Ross analyses “taxation and group formation effect” as parts of “rentier effect”. “Taxation effect” means that as the countries derive great part of revenue from oil they become to tax population less, so people get to demand less representation in government. “Group formation effect” means that governments which mostly earn revenues via oil they tend to prevent people to create independent civil organizations which can demand their political rights and contribute to democratization. Through different tests Ross claims that oil impedes democracy statement is valid and does not only belong to Middle East countries. He also finds that not only oil, other nonfuel mineral sources can impede democratization.

Azerbaijan is one of the biggest oil exporters and “rentier effect” is applicable here and its main reason is self-financing of the government without any need to taxation from people therefore polity does not let people participate in governance. Oil can be the reason for nondemocratic regime but it is not the only reason in my country. One institution of democracy is local administration which is implemented by municipalities in Azerbaijan and was formed in 1999 actually as the requirement for entering the Council of Europe. Therefore though this unit was created 16 years ago, now it does not act as in Europe or in Turkey. Because it was not formed as the result of natural process, the need of people. As the impact of former Soviet Union majority of our people wait order, solutions from above, they are unwilling to participate in governance. They do not know their rights-what they can do themselves not depending on center, via municipalities.

Another simple example: In our universities attendance is obligatory which is different from democratic European countries. But if it was flexible in Azerbaijan the vast majority of students would not go to universities regularly, because they do not understand that they need attend and take part in teaching process directly. So I consider that democracy does not arise suddenly, it takes time. Suppose that one polity is authoritarian and via revolution during the night it changed and new polity is so democratic but it does not mean that from now on this state will be democratic. It may create shock effect on people, even can lead to anarchy. So educational, outlook, development level of people should allow and create democracy itself.

Also we can not judge authoritarianism somewhere without knowing its history, population. Authoritarianism is acceptable till it turns to totalitarianism. Democracy is not something that is given people from above-the central government, in contrast as the population is developing, they must feel need for democracy, they must think that they are eventually ready for participation in ruling, then democracy will arise gradually in evolutionary way.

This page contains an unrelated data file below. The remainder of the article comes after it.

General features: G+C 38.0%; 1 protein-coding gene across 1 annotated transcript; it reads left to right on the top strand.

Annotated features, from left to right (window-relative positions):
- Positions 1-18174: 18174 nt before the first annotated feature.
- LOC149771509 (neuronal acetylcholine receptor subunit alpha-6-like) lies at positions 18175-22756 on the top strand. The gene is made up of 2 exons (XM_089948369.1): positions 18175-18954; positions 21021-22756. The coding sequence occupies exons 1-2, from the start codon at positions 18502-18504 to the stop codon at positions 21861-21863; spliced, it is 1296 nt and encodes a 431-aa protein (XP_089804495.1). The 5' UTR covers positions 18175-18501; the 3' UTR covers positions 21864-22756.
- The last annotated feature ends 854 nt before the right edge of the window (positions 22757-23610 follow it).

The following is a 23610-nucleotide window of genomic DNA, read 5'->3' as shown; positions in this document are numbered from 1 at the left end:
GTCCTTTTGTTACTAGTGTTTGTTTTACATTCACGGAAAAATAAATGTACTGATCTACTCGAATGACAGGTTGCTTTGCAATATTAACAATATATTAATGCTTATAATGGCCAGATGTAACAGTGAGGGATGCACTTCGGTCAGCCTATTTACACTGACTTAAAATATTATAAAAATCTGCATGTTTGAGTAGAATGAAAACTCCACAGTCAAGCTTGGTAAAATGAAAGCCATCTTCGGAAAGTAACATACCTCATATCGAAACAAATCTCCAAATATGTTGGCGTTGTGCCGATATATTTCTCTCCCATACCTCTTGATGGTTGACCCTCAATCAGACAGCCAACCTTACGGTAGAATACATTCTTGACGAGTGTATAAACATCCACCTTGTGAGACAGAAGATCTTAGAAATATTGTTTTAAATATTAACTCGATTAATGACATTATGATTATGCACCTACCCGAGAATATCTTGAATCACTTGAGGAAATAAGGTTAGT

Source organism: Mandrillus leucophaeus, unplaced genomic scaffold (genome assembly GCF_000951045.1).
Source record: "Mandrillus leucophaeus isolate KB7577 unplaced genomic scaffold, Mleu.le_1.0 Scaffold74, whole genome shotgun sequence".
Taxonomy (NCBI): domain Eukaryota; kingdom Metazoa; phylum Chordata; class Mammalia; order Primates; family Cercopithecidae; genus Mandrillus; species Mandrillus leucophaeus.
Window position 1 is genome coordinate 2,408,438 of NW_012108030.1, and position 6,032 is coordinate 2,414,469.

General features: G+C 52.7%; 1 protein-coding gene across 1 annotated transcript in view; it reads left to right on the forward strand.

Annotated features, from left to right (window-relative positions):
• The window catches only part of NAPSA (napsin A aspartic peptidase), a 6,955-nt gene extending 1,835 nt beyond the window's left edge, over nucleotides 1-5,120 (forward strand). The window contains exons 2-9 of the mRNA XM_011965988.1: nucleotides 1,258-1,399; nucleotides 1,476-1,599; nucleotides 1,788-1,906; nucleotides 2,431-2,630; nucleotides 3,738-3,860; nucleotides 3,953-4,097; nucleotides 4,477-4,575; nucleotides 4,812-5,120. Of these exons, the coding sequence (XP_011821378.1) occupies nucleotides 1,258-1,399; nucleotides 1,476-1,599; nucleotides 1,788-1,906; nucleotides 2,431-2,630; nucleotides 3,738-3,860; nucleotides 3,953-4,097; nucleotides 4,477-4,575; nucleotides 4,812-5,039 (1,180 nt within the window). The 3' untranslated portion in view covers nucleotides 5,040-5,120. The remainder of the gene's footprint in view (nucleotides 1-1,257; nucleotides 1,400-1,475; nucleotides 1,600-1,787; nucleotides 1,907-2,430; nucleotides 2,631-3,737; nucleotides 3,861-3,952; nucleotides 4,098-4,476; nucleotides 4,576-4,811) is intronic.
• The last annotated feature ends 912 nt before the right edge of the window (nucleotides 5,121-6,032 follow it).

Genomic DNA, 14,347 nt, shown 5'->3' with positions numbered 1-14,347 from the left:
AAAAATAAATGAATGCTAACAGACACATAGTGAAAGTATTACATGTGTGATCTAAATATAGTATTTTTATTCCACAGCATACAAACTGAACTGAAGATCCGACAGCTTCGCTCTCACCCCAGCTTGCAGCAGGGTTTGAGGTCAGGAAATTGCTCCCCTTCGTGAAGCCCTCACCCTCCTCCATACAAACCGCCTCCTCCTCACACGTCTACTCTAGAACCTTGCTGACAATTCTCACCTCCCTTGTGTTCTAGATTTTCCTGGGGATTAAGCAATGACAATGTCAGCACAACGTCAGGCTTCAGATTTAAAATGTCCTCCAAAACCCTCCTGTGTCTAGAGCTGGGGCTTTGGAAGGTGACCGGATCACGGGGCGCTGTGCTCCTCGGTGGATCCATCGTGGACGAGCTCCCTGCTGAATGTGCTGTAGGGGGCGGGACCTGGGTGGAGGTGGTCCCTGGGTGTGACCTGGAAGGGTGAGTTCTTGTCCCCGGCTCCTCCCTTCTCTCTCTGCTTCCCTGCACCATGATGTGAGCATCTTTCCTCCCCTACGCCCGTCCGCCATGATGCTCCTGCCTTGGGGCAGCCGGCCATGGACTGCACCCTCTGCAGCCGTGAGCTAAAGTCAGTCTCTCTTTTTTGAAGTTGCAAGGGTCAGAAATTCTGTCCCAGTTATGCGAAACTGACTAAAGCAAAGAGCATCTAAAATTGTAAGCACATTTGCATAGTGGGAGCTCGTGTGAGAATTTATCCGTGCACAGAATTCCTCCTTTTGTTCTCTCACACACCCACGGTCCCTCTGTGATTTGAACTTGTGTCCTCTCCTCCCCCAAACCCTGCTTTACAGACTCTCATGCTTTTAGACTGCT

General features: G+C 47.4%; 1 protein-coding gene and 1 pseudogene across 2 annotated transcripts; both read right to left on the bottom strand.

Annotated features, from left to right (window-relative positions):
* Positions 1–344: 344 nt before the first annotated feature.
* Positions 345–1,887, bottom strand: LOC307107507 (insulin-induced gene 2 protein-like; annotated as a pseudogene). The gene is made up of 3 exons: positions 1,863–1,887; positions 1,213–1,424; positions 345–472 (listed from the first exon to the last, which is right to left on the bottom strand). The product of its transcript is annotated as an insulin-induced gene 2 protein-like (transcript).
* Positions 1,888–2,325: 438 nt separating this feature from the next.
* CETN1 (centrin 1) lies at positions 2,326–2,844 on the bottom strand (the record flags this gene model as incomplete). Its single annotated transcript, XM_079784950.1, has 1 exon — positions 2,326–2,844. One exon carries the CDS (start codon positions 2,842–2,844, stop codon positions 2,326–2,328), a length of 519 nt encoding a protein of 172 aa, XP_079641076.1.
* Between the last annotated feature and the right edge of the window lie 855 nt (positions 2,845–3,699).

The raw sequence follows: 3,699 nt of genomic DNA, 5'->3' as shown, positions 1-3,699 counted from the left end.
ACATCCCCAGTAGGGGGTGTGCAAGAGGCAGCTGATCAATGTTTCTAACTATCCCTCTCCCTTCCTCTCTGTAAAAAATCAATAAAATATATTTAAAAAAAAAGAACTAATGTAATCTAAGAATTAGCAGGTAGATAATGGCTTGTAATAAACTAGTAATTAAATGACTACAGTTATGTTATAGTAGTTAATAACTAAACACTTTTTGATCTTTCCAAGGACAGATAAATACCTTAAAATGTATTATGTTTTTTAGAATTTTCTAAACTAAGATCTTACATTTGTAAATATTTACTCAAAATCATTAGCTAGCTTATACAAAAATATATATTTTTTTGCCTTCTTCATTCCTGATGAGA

Thus we derive these results: 1. Islamic countries are tend to be more authoritarian than others. 2. Mineral resources including oil hinder democracy. To some extent these carefully proved results are acceptable. But regardless their similarities each country is unique and has specific features. So getting exact results after finding general ones we must examine them individually: history, population, tradition etc. Not separate reasons, their combination creates result. Also we should not forget that application of “new and good” things can take time. Because we must not forget that these things have not formed suddenly, West has not been living with them since the creation of Earth. Finally if something happens here and better happens there, it does not mean that immediately the better one should be applied here. May be this something is the best option in that context. Thus sometimes what it is really can coincide with what it should be.





Fish, S. (2002). Islam and authoritarianism. World Politics, 4-37.

Freedom House. (2013). Retrieved from https://freedomhouse.org/country/turkey

Freedom House. (2013). Retrieved from https://freedomhouse.org/country/azerbaijan

Ross, M. (2001). Does oil hinder democracy? World Politics, 325-361.



About Leyla Abbasli